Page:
Lec20_21_23-MagneticMaterialsInductance

Lec20_21_23-MagneticMaterialsInductance - ECSE 351...

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ECSE 351 Electromagnetic Fields McGill University – ECE Dept. - Prof. Milica Popovi ć Lectures 19, 20 & 21: Materials in Magnetic Field Objective: we want to be able to: Assess: how big are the magnetic forces and how can they be calculated, Find a way to define behavior of materials in magnetic field, Understand the need for magnetic circuit analysis, Use the concept of inductance for field analysis
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The Lorenz Force = total force on a point charge moving in an electric and a magnetic field McGill – ECE – ECSE 351 Electromagnetic Fields – Prof. M. Popovic FQ E Q v B =+ × GJ G G J G
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McGill – ECE – ECSE 351 Electromagnetic Fields – Prof. M. Popovic FQ E Q v B =+ × GJ G G J G 1927 Solvay physics conference
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Force on a differential current element – result: the Hall effect McGill – ECE – ECSE 351 Electromagnetic Fields – Prof. M. Popovic QvB QE = H Imagine charges moving in a certain direction within a thin conductor, with a permanent magnetic field perpendicular to the conductor surface. || VE d v B d 12 = = H + - B B F F v v J J 1 1 2 2 Q > 0 Q < 0 d d H E vB =
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The Hall effect is most pronounced in semiconductors. Hall-effect devices are commonly used to determine the type and concentration of free carriers of semiconductor samples. Gaussmeters (often called Teslameters) use a Hall element to measure magnetic flux density , by generating output voltage proportional to the magnetic field. Special attention is given to the design of the accompanying Hall-effect probes. In integrated circuits technology, Hall effect is used for sensors and switches. In sensors, the magnetic flux density through the Hall element determines the output voltage; in switches, it determines the switching state. Hall- effect sensor operation is robust with respect to environmental conditions. McGill – ECE – ECSE 351 Electromagnetic Fields – Prof. M. Popovic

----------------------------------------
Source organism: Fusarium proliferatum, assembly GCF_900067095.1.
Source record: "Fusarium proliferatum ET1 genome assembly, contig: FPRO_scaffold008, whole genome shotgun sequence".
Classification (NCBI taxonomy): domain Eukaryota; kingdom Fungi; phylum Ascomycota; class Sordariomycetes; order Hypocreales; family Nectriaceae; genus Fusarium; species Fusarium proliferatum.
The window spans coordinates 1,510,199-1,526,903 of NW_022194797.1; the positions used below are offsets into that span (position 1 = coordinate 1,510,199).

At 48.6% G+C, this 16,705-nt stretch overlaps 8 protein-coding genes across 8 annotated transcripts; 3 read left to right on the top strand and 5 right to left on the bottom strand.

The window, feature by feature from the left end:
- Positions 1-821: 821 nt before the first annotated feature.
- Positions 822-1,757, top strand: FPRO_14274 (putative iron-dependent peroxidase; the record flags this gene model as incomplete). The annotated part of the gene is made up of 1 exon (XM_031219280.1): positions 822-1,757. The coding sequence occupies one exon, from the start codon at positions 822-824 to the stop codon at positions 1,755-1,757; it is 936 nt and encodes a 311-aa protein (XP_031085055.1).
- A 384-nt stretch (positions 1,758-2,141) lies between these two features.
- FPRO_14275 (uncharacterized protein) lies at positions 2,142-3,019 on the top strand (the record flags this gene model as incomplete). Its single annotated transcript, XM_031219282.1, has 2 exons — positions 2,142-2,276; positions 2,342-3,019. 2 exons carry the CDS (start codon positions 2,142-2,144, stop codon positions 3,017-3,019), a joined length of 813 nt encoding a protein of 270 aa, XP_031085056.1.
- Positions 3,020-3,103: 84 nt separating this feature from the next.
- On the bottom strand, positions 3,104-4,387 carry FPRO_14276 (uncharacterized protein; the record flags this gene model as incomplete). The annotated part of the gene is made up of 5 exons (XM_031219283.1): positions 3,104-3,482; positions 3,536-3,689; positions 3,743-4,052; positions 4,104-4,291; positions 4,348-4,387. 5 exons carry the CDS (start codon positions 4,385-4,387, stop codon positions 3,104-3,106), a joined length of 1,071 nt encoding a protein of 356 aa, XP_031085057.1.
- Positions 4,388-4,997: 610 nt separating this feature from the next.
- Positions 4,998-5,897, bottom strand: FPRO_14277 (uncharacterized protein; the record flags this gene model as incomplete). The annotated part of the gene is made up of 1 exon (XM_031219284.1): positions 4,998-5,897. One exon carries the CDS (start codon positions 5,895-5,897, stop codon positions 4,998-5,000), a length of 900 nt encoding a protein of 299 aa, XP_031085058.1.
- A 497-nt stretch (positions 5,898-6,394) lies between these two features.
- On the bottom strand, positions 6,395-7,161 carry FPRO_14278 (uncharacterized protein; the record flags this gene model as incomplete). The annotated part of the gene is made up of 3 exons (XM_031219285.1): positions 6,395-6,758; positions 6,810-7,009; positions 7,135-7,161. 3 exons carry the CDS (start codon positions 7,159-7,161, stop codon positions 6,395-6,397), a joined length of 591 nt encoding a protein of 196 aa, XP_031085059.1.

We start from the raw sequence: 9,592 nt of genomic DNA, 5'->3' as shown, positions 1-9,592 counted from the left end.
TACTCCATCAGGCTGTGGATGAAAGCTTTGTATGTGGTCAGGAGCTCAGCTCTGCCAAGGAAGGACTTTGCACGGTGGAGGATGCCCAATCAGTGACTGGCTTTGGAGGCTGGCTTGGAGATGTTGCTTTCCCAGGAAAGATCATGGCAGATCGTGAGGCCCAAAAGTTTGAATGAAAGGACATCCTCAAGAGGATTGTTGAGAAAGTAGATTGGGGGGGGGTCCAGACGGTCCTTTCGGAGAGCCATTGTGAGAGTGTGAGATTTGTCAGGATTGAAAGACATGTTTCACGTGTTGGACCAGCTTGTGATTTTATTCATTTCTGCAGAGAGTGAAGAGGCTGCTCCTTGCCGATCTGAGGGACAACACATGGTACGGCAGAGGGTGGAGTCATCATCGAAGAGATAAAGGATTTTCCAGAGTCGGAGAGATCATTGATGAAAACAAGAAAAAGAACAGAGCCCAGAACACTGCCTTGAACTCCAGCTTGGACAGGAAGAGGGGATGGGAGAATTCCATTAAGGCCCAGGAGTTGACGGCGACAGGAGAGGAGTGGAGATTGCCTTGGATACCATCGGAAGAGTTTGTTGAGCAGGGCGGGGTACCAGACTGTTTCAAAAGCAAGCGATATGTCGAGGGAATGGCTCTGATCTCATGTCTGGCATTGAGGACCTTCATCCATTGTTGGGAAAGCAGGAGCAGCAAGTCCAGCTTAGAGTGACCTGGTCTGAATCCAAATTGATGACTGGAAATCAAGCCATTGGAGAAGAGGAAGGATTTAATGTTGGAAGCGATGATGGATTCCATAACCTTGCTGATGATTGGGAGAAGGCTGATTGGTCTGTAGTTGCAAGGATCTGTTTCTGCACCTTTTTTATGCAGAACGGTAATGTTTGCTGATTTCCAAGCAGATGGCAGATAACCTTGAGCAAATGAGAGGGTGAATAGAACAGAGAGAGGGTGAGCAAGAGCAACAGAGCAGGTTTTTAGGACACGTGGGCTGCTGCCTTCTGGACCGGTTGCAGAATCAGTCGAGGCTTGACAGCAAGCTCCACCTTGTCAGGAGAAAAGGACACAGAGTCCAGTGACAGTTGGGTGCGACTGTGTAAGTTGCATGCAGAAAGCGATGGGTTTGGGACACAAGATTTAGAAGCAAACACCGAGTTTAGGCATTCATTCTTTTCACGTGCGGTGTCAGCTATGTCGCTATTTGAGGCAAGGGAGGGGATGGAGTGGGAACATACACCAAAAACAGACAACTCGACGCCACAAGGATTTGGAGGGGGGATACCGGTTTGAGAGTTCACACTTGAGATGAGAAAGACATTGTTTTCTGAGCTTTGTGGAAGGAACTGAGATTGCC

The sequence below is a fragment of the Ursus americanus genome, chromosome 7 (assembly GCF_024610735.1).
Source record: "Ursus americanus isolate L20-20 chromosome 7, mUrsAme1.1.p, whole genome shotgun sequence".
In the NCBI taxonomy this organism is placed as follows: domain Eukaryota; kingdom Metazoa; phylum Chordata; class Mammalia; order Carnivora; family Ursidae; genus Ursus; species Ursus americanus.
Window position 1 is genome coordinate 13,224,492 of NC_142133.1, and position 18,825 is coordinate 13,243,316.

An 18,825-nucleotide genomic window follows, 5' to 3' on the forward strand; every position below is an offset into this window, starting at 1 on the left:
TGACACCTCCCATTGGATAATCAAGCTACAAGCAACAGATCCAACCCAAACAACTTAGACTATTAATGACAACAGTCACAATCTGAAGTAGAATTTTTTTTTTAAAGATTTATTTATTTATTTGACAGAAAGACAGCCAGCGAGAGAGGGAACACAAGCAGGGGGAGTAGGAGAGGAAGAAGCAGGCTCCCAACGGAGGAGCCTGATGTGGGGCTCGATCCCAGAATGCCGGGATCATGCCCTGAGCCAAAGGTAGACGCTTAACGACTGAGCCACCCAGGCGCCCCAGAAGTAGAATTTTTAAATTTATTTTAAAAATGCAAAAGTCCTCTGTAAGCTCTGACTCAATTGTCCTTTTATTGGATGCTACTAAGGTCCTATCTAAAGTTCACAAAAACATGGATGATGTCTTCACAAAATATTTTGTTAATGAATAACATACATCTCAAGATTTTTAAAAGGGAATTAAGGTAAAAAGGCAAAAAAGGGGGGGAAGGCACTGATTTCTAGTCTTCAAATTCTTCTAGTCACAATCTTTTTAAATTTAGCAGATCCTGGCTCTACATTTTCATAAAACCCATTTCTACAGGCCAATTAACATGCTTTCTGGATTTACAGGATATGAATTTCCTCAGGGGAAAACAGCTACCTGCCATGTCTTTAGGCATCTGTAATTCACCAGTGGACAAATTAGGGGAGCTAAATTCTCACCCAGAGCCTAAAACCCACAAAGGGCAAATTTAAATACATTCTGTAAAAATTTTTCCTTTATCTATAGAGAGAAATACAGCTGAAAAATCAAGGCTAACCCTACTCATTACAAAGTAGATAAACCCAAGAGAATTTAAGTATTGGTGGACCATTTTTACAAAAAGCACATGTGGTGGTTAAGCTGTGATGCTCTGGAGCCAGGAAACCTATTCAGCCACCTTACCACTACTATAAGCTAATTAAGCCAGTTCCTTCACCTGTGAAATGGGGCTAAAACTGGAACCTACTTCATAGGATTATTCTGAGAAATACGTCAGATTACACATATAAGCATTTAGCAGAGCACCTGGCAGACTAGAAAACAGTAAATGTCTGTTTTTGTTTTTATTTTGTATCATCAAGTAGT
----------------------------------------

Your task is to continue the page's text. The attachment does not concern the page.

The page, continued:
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Linear Hall sensors- Their industrial applications include measurement of angle, current, position and distance, and pressure, force, and torque sensors. In automotive industry: * for active suspension control, * headlight range adjustment, * liquid level sensors, * power steering, . ... With very low energy consumption (a fraction of a mW), linear Hall sensors are more efficient and cost- effective than most inductive and optoelectronic sensors. McGill – ECE – ECSE 351 Electromagnetic Fields – Prof. M. Popovic
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Hall-effect switches are more cost-effective than most electromechanical switches. * commutation of brushless DC motors, * wheel speed sensors, * measurement of rotations per minute, * pressure switches, * position-dependent switches, etc. The automotive industry uses Hall switches, * in ignition and wiper systems, * door locks, * window raising controls, * retraction roof controls and for * break light switches. In the computer industry , this type of switch is used in keyboards.
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Lec20_21_23-MagneticMaterialsInductance - ECSE 351...

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